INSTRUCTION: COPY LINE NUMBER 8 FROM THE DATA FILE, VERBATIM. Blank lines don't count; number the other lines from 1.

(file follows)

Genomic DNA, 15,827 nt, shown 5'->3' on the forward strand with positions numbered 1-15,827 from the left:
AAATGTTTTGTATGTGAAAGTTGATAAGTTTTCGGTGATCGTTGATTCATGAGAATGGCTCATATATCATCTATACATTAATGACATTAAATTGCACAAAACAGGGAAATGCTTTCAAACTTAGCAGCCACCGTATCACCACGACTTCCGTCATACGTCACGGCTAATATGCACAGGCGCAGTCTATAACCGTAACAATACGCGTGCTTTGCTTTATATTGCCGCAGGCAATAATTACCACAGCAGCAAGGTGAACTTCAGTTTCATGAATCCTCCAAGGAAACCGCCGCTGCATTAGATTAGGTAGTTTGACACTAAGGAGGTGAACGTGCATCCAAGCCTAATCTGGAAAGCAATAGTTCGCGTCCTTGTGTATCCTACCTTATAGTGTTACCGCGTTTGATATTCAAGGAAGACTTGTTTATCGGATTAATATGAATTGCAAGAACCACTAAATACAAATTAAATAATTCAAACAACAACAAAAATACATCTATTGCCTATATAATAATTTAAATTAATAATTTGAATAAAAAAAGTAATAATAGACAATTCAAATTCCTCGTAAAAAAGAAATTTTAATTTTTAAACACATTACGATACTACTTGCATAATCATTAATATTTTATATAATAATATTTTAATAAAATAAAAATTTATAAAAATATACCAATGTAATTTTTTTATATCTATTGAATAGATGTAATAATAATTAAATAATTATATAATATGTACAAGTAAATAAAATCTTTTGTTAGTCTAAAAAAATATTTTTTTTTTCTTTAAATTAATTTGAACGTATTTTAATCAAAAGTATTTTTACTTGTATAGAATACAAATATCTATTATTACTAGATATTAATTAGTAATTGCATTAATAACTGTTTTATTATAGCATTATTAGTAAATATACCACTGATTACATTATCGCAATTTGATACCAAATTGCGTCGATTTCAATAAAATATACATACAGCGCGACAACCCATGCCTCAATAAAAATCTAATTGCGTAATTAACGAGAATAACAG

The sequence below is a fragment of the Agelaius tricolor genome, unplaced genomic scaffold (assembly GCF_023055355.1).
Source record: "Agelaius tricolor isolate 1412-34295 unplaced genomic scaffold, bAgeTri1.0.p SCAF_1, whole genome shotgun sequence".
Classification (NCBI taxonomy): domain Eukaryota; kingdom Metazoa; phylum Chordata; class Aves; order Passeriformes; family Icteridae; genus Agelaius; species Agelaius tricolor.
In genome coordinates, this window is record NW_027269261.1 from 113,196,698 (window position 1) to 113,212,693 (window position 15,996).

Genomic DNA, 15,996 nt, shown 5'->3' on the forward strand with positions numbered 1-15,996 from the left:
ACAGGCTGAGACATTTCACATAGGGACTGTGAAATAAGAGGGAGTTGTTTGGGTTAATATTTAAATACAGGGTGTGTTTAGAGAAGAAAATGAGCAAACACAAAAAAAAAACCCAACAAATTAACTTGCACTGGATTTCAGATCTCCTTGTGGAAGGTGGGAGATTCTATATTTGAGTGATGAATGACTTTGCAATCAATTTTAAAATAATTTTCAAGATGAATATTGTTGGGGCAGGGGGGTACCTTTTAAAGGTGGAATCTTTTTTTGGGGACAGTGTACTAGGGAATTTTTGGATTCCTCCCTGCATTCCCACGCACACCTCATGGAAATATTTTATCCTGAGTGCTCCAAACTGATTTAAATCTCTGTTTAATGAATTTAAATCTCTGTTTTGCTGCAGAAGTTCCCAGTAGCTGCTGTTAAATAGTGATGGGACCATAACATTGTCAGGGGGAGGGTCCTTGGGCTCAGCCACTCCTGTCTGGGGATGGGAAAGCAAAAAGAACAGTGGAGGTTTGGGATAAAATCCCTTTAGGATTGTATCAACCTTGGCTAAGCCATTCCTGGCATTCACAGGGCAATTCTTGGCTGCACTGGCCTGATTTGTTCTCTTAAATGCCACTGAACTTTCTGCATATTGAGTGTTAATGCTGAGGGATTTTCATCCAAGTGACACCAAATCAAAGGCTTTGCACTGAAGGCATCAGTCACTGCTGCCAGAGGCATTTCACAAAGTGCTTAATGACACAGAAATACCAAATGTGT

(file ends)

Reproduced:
ACAGGCTGAGACATTTCACATAGGGACTGTGAAATAAGAGGGAGTTGTTTGGGTTAATATTTAAATACAGGGTGTGTTTAGAGAAGAAAATGAGCAAACACAAAAAAAAAACCCAACAAATTAACTTGCACTGGATTTCAGATCTCCTTGTGGAAGGTGGGAGATTCTATATTTGAGTGATGAATGACTTTGCAATCAATTTTAAAATAATTTTCAAGATGAATATTGTTGGGGCAGGGGGGTACCTTTTAAAGGTGGAATCTTTTTTTGGGGACAGTGTACTAGGGAATTTTTGGATTCCTCCCTGCATTCCCACGCACACCTCATGGAAATATTTTATCCTGAGTGCTCCAAACTGATTTAAATCTCTGTTTAATGAATTTAAATCTCTGTTTTGCTGCAGAAGTTCCCAGTAGCTGCTGTTAAATAGTGATGGGACCATAACATTGTCAGGGGGAGGGTCCTTGGGCTCAGCCACTCCTGTCTGGGGATGGGAAAGCAAAAAGAACAGTGGAGGTTTGGGATAAAATCCCTTTAGGATTGTATCAACCTTGGCTAAGCCATTCCTGGCATTCACAGGGCAATTCTTGGCTGCACTGGCCTGATTTGTTCTCTTAAATGCCACTGAACTTTCTGCATATTGAGTGTTAATGCTGAGGGATTTTCATCCAAGTGACACCAAATCAAAGGCTTTGCACTGAAGGCATCAGTCACTGCTGCCAGAGGCATTTCACAAAGTGCTTAATGACACAGAAATACCAAATGTGT